What Does the Limbic System Do?

The limbic system plays an important role in emotion and the formation of memories. Several structures comprise the limbic system, including the hippocampus, hypothalamus and amygdala.

The hippocampus plays a vital role in converting short-term memory into lasting, long-term memories. Without a functional hippocampus, normal memory retention is not possible. Two nearby masses of neurons called the amygdalas are responsible for behaviors related to aggression, fear and sexual stimuli.

The hypothalamus affects a wide variety of conditions including hunger, thirst, pain and pleasure. It also plays a role in the regulation of blood pressure, pulse and breathing. Overall, the hypothalamus is one of the most important parts of the brain in controlling homeostasis, or the ability of the body to maintain normal operation.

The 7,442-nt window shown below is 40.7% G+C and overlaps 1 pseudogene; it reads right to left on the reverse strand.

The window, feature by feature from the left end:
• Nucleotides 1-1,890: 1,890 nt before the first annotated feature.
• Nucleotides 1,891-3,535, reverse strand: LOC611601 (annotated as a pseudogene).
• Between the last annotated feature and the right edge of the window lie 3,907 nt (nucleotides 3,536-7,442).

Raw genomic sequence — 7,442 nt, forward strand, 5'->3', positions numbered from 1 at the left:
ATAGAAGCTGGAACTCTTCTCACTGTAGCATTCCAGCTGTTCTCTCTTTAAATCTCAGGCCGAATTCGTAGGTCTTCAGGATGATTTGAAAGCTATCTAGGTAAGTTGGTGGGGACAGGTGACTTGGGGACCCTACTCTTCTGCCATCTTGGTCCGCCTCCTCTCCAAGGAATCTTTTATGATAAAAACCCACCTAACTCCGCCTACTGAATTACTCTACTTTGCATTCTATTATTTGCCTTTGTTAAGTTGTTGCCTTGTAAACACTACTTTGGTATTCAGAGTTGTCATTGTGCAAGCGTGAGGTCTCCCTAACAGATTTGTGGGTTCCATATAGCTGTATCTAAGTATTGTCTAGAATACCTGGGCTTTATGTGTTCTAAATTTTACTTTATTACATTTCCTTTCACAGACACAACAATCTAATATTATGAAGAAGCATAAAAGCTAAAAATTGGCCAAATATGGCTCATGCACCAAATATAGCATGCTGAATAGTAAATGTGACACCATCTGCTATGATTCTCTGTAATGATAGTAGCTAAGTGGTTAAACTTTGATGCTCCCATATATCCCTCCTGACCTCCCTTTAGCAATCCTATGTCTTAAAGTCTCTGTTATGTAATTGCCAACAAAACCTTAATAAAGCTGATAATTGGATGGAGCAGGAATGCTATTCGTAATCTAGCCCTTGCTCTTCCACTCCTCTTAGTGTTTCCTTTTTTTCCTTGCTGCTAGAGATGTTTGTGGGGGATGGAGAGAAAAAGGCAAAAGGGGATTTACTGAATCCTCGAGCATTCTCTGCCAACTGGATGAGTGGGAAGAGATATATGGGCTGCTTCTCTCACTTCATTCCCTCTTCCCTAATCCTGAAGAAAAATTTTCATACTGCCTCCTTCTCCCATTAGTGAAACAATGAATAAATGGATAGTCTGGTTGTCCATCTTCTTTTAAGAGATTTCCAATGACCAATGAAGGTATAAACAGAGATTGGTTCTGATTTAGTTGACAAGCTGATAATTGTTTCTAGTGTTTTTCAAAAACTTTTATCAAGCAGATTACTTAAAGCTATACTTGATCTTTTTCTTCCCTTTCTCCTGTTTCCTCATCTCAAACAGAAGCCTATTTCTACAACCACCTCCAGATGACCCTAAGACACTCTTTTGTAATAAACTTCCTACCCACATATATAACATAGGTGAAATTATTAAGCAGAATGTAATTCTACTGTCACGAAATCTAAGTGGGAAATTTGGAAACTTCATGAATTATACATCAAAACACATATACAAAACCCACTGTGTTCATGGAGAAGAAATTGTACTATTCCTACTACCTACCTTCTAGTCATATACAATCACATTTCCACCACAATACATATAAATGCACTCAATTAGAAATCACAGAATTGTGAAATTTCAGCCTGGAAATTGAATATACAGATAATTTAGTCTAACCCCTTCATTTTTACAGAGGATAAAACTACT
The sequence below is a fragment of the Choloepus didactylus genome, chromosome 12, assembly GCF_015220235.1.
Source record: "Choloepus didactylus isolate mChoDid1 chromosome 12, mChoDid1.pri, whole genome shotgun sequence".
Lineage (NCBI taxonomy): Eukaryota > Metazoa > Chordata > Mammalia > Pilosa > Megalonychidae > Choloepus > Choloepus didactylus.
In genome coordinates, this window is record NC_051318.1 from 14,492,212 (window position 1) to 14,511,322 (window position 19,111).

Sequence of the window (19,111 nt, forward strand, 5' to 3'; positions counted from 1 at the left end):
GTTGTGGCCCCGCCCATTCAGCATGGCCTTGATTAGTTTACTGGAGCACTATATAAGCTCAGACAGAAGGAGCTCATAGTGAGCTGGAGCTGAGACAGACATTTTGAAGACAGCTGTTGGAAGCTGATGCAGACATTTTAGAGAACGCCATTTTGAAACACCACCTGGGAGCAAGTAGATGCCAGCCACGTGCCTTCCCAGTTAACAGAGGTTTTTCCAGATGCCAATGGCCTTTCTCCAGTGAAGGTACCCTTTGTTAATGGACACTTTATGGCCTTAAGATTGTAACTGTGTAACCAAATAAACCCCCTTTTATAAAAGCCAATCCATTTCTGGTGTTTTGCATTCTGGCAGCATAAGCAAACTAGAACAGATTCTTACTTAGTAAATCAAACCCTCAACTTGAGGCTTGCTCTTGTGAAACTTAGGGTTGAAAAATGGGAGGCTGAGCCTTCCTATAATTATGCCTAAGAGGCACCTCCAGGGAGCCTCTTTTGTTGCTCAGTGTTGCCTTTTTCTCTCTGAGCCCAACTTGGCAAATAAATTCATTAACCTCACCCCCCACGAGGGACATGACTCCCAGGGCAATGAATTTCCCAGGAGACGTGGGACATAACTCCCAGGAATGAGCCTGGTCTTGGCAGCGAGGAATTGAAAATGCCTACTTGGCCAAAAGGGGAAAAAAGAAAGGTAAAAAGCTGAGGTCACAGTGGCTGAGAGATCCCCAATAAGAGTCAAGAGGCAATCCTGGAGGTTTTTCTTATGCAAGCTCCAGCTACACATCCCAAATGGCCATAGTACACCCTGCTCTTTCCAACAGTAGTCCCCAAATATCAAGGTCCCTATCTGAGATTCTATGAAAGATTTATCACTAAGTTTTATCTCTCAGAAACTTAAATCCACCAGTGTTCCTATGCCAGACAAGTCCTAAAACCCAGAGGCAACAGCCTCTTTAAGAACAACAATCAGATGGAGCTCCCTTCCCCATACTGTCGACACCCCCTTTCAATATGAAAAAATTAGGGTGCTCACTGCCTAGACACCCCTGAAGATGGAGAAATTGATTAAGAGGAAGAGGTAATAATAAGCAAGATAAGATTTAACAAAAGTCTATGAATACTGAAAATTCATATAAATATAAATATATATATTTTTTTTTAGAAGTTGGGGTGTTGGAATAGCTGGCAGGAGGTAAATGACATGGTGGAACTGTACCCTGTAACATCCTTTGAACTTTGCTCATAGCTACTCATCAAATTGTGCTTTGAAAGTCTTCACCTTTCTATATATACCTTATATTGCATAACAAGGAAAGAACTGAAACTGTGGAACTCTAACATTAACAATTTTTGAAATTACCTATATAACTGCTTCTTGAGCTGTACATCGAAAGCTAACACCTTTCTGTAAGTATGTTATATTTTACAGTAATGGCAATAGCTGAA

Other areas near the limbic system affect and are affected by it. The prefrontal cortex, a part of the frontal lobe, is especially important in decision making and impulse control and is one of the last areas of the brain to fully develop. The basal ganglia play a role in attention and repetitive behaviors. The cingulate gyrus, part of the cerebellum, helps with associative memory, especially as it relates to emotion. The ventral tegmental area and its dopamine pathways is closely related to the experience of pleasure.